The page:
Posted by oldave on 2/13/2014 4:30:00 AM (view original):
Seriously. Struggling with the concept of assists as window dressing. Probably mostly because I WANT it not to be window dressing.
So. Do we feel there is no instructive value in assist numbers?
One thing that jumped out at me with my Whittier wooden team this year is the horribly low number of assists we had in our losses.
We have a pretty good team. And are 22-4 with rpi about 10. But the 4 losses were incredibly ugly blowouts. They were all vs good teams. I happen to think I had more talent in each case. But impartial observers would probably say the talent level was pretty even.
Anyways. In those losses I think I averaged about 5 or 6 assisteses obviously. We had fewer made fg. But the rate of asset per made fg was very low also. Coincidence? Or am I confusing cause and effect or chicken and egg?
oldave, thing is, in our time, assists were 100% window dressing, thats based on my observations and the use of the "window dressing" term by old admin. that doesn't mean they won't have some rough correlation with success - as the formula used to figure how often you got an assist did depend on some ratings, which were valuable for success. today, its still the case, but there is probably a closer correlation - because now passing actually has significantly more value. passing in the old engine was only useful for preventing the turnovers *of the player in question*. in motion it wasn't even as important as bh in that regard. that is pretty low importance, when you think of how valuable passing really is. now, passing ups team fg%, so its more important. the formula for assists is largely based on passing, so now that there is more importance of passing, there is more of a correlation between assists and success. so coincidence, not really, but also, you can't dice individual assist figures.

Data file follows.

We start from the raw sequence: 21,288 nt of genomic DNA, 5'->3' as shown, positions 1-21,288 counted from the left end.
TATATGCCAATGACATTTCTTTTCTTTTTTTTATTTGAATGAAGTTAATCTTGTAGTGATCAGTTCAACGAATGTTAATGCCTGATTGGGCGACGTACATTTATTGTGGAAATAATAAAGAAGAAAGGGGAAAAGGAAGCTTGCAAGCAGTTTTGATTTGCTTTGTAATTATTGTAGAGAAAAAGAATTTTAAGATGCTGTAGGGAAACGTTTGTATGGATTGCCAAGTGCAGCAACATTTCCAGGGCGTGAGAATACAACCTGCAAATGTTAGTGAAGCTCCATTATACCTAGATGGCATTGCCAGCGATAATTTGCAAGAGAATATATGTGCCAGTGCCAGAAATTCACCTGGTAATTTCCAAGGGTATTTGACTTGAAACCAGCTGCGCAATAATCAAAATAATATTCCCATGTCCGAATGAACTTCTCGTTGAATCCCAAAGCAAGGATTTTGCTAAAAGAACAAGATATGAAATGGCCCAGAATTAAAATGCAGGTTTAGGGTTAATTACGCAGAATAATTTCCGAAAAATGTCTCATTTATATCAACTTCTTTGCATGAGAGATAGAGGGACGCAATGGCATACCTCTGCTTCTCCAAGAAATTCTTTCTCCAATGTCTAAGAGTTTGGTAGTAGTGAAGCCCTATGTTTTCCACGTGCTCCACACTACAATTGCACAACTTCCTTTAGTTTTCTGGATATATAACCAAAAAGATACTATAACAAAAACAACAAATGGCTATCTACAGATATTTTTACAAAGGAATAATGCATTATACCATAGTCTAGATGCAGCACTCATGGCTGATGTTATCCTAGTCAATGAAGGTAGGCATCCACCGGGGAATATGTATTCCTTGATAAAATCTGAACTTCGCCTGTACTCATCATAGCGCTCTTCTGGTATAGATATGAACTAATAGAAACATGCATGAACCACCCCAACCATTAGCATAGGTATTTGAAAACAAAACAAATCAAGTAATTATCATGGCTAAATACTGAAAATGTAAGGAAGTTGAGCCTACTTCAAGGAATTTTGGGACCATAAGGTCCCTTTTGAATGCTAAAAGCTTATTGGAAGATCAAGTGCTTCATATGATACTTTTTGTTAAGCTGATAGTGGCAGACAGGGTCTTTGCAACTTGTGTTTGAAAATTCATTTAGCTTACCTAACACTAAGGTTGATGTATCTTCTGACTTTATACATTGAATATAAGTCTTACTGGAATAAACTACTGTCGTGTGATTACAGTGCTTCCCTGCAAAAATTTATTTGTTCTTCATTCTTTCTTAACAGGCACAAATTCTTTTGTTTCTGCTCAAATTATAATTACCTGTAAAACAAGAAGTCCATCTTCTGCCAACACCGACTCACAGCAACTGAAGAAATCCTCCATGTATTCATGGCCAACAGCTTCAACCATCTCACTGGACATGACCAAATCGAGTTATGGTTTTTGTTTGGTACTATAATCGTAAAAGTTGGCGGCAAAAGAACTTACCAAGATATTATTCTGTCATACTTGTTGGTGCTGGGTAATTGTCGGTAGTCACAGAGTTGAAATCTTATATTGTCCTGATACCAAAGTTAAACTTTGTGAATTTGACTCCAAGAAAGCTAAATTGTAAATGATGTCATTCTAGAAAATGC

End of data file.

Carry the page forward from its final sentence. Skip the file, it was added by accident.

think of it like this. if you are ranked in the top 25, you are probably doing decently well in the projection report. the projection report doesn't include ranking as a component, but it does include some similar components. if you were to dice rankings to try to find small connections between your actions and your NT seeding, could you get somewhere? maybe, but only because it has some correlation with NT seeding. going against the projection report is much better, and often, at small intervals, small increases in ranking actually result in small decreases in projection report - easy wins are way too valuable in the rankings compared to the projection report. so, you would often be lead astray.
think of assists as the top 25, except its much, much more poorly correlated. think of projection report as the value of passing, which we have no measurement for. direct measurement, that is - you could absolutely do FG% studies to get an idea of how valuable it is. i think we are talking multiple % points between high end and low end passing teams, in terms of effect on team mates' fg%, which would make passing in your pg one of the single most important ratings on the whole team. but i haven't ever studied it nearly as closely as i studied things in the olden days, so im really not sure.
anyway, bottom line is, yeah there is some connection between assists and success, and also between assists and the passing impact on fg%. but its more coincidental, just because there are some common elements, with varying degrees of similarity in their weightings. we have far better ways of measuring the value of our players than assists. so im not sure its still 100% window dressing, meaning there is absolutely no value in it to anyone, but in effect, its still window dressing. someone who knew nothing could get somewhere looking at assists, because they have no other knowledge, and it does somehow correlate to success. but its not strong enough for coaches like you and me to do anything with. thats my opinion, anyway - in the old engine, i was 100% confident of this, but now i just don't pay enough attention to details like that, to say with 100% confidence. maybe there is something there? but id be really surprised...